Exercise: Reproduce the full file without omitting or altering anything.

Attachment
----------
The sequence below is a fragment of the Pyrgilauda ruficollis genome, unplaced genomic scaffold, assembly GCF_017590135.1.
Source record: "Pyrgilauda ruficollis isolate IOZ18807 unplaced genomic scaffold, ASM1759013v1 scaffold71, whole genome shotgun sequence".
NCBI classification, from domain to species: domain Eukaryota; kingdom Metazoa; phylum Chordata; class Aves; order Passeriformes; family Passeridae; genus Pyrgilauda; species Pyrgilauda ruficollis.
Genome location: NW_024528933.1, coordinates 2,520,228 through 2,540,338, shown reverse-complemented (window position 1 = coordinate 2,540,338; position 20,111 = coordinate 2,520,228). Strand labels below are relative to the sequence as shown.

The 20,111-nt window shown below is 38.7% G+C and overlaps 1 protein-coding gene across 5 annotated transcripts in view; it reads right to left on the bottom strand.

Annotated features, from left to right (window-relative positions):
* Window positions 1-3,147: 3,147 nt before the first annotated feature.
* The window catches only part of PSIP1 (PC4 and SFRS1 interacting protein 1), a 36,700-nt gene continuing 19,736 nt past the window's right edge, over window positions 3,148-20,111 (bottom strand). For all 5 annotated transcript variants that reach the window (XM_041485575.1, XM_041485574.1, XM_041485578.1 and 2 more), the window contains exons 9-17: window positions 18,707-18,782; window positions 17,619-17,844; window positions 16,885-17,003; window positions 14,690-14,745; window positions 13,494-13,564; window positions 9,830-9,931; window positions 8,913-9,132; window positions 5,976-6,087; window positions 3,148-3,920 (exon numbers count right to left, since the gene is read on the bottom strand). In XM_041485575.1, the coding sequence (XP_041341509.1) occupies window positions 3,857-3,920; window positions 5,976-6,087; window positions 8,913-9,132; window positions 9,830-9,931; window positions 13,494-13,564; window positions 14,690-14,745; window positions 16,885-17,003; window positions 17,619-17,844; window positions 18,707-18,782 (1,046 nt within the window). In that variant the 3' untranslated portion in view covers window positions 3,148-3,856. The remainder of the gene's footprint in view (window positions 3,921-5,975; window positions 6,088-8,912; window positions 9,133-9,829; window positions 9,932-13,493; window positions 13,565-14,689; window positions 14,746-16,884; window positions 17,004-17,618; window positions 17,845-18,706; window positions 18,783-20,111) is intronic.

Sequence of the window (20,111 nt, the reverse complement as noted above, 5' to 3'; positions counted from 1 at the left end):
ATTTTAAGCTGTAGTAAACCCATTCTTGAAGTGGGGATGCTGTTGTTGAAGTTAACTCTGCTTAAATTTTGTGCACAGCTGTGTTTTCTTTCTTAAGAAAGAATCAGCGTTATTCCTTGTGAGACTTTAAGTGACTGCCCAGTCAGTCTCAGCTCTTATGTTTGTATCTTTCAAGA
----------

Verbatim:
The sequence below is a fragment of the Pyrgilauda ruficollis genome, unplaced genomic scaffold, assembly GCF_017590135.1.
Source record: "Pyrgilauda ruficollis isolate IOZ18807 unplaced genomic scaffold, ASM1759013v1 scaffold71, whole genome shotgun sequence".
NCBI classification, from domain to species: domain Eukaryota; kingdom Metazoa; phylum Chordata; class Aves; order Passeriformes; family Passeridae; genus Pyrgilauda; species Pyrgilauda ruficollis.
Genome location: NW_024528933.1, coordinates 2,520,228 through 2,540,338, shown reverse-complemented (window position 1 = coordinate 2,540,338; position 20,111 = coordinate 2,520,228). Strand labels below are relative to the sequence as shown.

The 20,111-nt window shown below is 38.7% G+C and overlaps 1 protein-coding gene across 5 annotated transcripts in view; it reads right to left on the bottom strand.

Annotated features, from left to right (window-relative positions):
* Window positions 1-3,147: 3,147 nt before the first annotated feature.
* The window catches only part of PSIP1 (PC4 and SFRS1 interacting protein 1), a 36,700-nt gene continuing 19,736 nt past the window's right edge, over window positions 3,148-20,111 (bottom strand). For all 5 annotated transcript variants that reach the window (XM_041485575.1, XM_041485574.1, XM_041485578.1 and 2 more), the window contains exons 9-17: window positions 18,707-18,782; window positions 17,619-17,844; window positions 16,885-17,003; window positions 14,690-14,745; window positions 13,494-13,564; window positions 9,830-9,931; window positions 8,913-9,132; window positions 5,976-6,087; window positions 3,148-3,920 (exon numbers count right to left, since the gene is read on the bottom strand). In XM_041485575.1, the coding sequence (XP_041341509.1) occupies window positions 3,857-3,920; window positions 5,976-6,087; window positions 8,913-9,132; window positions 9,830-9,931; window positions 13,494-13,564; window positions 14,690-14,745; window positions 16,885-17,003; window positions 17,619-17,844; window positions 18,707-18,782 (1,046 nt within the window). In that variant the 3' untranslated portion in view covers window positions 3,148-3,856. The remainder of the gene's footprint in view (window positions 3,921-5,975; window positions 6,088-8,912; window positions 9,133-9,829; window positions 9,932-13,493; window positions 13,565-14,689; window positions 14,746-16,884; window positions 17,004-17,618; window positions 17,845-18,706; window positions 18,783-20,111) is intronic.

Sequence of the window (20,111 nt, the reverse complement as noted above, 5' to 3'; positions counted from 1 at the left end):
ATTTTAAGCTGTAGTAAACCCATTCTTGAAGTGGGGATGCTGTTGTTGAAGTTAACTCTGCTTAAATTTTGTGCACAGCTGTGTTTTCTTTCTTAAGAAAGAATCAGCGTTATTCCTTGTGAGACTTTAAGTGACTGCCCAGTCAGTCTCAGCTCTTATGTTTGTATCTTTCAAGA